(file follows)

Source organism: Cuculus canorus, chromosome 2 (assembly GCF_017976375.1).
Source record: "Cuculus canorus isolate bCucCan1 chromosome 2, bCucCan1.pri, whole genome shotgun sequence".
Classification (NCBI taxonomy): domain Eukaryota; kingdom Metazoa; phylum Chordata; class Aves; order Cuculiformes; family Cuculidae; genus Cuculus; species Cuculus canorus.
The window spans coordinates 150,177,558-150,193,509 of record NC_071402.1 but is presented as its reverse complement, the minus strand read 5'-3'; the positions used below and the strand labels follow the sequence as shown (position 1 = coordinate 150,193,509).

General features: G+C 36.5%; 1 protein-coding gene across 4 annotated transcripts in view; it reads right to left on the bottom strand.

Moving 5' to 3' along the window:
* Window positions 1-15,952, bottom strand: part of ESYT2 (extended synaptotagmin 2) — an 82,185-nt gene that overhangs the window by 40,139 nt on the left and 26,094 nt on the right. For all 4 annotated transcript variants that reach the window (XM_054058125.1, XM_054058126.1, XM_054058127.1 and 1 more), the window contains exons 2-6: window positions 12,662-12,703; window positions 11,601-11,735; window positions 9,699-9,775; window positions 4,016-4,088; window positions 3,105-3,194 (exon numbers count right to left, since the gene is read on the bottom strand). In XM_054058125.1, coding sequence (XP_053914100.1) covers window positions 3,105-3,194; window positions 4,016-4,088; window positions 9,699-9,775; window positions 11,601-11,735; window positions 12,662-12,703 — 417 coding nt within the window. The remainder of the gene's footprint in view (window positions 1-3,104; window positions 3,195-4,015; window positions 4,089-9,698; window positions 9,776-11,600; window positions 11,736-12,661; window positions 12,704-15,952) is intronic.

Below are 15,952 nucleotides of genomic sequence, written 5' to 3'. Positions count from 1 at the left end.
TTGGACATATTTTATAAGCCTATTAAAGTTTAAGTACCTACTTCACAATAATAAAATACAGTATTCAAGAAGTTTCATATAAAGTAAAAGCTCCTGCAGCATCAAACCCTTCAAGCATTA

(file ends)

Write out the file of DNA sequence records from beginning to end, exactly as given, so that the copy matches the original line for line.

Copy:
Source organism: Cuculus canorus, chromosome 2 (assembly GCF_017976375.1).
Source record: "Cuculus canorus isolate bCucCan1 chromosome 2, bCucCan1.pri, whole genome shotgun sequence".
Classification (NCBI taxonomy): domain Eukaryota; kingdom Metazoa; phylum Chordata; class Aves; order Cuculiformes; family Cuculidae; genus Cuculus; species Cuculus canorus.
The window spans coordinates 150,177,558-150,193,509 of record NC_071402.1 but is presented as its reverse complement, the minus strand read 5'-3'; the positions used below and the strand labels follow the sequence as shown (position 1 = coordinate 150,193,509).

General features: G+C 36.5%; 1 protein-coding gene across 4 annotated transcripts in view; it reads right to left on the bottom strand.

Moving 5' to 3' along the window:
* Window positions 1-15,952, bottom strand: part of ESYT2 (extended synaptotagmin 2) — an 82,185-nt gene that overhangs the window by 40,139 nt on the left and 26,094 nt on the right. For all 4 annotated transcript variants that reach the window (XM_054058125.1, XM_054058126.1, XM_054058127.1 and 1 more), the window contains exons 2-6: window positions 12,662-12,703; window positions 11,601-11,735; window positions 9,699-9,775; window positions 4,016-4,088; window positions 3,105-3,194 (exon numbers count right to left, since the gene is read on the bottom strand). In XM_054058125.1, coding sequence (XP_053914100.1) covers window positions 3,105-3,194; window positions 4,016-4,088; window positions 9,699-9,775; window positions 11,601-11,735; window positions 12,662-12,703 — 417 coding nt within the window. The remainder of the gene's footprint in view (window positions 1-3,104; window positions 3,195-4,015; window positions 4,089-9,698; window positions 9,776-11,600; window positions 11,736-12,661; window positions 12,704-15,952) is intronic.

Below are 15,952 nucleotides of genomic sequence, written 5' to 3'. Positions count from 1 at the left end.
TTGGACATATTTTATAAGCCTATTAAAGTTTAAGTACCTACTTCACAATAATAAAATACAGTATTCAAGAAGTTTCATATAAAGTAAAAGCTCCTGCAGCATCAAACCCTTCAAGCATTA